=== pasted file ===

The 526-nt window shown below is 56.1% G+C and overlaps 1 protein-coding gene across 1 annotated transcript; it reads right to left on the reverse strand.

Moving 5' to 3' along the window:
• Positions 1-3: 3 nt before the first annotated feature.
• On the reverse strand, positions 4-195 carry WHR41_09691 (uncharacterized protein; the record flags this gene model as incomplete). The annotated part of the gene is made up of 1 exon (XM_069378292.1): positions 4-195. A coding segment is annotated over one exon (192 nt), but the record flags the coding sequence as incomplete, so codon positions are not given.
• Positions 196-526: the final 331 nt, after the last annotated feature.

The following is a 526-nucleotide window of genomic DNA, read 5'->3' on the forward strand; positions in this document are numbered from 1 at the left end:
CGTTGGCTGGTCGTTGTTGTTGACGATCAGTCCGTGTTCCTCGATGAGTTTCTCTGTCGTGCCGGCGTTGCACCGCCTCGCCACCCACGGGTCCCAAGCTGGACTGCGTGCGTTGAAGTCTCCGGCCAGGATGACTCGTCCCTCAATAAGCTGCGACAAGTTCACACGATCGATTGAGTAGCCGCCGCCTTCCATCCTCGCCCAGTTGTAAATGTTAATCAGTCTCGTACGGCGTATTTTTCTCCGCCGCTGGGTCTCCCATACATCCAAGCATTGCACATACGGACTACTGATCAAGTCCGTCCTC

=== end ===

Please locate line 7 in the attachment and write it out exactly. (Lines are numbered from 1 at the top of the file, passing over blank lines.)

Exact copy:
CGTTGGCTGGTCGTTGTTGTTGACGATCAGTCCGTGTTCCTCGATGAGTTTCTCTGTCGTGCCGGCGTTGCACCGCCTCGCCACCCACGGGTCCCAAGCTGGACTGCGTGCGTTGAAGTCTCCGGCCAGGATGACTCGTCCCTCAATAAGCTGCGACAAGTTCACACGATCGATTGAGTAGCCGCCGCCTTCCATCCTCGCCCAGTTGTAAATGTTAATCAGTCTCGTACGGCGTATTTTTCTCCGCCGCTGGGTCTCCCATACATCCAAGCATTGCACATACGGACTACTGATCAAGTCCGTCCTC